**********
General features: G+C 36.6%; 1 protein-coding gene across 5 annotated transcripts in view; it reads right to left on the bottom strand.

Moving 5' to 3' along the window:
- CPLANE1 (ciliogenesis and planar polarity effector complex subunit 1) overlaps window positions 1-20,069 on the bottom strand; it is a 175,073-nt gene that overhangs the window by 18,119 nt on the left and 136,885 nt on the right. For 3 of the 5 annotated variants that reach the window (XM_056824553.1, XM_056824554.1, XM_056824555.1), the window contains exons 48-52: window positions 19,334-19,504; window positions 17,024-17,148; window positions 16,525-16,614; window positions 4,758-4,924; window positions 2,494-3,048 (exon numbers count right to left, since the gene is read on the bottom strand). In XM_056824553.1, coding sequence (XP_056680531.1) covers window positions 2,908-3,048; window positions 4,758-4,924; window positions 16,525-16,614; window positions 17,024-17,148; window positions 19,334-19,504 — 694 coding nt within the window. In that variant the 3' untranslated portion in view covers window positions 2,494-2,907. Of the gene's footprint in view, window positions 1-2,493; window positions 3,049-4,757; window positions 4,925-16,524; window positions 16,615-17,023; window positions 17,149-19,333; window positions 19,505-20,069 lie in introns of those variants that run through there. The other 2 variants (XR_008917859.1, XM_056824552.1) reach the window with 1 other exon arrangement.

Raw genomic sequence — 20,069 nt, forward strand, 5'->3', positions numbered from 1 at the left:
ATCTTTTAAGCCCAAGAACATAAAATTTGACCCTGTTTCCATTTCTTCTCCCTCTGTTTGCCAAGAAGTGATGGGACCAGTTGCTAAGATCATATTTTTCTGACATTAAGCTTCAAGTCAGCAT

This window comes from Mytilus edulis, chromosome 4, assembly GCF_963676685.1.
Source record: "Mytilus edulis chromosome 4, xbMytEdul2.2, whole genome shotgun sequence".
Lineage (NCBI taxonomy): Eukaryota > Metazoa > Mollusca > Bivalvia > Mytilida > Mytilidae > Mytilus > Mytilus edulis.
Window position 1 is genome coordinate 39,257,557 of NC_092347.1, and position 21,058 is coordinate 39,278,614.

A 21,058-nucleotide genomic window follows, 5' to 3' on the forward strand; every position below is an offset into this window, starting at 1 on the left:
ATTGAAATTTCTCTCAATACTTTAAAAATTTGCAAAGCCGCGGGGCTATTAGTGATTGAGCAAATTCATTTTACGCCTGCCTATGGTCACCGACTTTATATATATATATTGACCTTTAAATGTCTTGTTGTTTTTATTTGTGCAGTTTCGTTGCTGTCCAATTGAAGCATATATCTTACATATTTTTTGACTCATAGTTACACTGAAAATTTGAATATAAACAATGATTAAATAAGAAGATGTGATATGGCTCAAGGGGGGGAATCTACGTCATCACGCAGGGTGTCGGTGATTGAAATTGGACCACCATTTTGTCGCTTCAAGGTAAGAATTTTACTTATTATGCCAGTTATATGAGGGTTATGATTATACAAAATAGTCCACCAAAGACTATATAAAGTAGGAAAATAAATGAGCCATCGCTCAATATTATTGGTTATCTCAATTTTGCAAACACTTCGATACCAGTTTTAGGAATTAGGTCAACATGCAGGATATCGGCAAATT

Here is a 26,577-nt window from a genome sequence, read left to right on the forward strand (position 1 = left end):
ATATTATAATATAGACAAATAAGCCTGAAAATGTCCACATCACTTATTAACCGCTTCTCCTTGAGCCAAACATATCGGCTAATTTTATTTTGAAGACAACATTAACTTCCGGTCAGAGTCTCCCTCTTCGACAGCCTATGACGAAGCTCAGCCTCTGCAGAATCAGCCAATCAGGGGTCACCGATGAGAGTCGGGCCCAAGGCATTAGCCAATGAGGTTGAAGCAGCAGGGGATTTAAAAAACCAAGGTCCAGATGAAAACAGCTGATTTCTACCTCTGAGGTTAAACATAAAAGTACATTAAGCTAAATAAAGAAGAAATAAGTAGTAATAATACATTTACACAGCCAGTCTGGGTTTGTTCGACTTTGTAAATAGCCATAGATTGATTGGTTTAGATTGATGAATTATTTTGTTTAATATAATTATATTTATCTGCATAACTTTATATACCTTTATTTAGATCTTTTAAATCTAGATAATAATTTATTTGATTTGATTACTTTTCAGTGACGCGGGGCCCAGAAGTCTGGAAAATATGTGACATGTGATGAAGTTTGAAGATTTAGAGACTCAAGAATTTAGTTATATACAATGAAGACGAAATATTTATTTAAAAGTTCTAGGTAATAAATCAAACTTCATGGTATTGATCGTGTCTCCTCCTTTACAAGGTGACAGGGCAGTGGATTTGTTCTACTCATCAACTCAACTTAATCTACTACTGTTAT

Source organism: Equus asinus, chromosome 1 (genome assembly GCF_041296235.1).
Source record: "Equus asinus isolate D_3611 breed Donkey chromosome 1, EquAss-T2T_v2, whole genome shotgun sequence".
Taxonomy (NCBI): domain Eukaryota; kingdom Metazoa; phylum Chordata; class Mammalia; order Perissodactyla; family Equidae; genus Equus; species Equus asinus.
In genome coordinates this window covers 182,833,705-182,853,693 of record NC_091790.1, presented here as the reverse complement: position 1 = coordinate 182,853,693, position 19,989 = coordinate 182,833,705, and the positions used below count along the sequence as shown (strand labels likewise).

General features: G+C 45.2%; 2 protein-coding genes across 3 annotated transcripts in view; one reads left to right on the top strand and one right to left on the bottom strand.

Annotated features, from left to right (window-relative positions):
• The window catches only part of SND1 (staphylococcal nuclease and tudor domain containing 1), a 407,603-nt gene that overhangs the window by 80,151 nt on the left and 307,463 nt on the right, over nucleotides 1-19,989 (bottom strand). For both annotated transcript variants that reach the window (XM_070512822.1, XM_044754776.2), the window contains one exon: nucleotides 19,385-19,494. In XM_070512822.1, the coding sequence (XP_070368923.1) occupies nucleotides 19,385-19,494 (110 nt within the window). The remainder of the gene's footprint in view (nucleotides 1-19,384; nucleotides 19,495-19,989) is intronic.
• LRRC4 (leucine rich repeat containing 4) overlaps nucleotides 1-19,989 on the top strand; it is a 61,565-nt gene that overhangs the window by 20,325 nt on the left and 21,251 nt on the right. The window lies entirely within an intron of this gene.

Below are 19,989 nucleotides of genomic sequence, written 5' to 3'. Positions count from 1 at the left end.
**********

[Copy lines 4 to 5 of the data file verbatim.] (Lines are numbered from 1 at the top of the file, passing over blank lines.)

Raw genomic sequence — 20,069 nt, forward strand, 5'->3', positions numbered from 1 at the left:
ATCTTTTAAGCCCAAGAACATAAAATTTGACCCTGTTTCCATTTCTTCTCCCTCTGTTTGCCAAGAAGTGATGGGACCAGTTGCTAAGATCATATTTTTCTGACATTAAGCTTCAAGTCAGCAT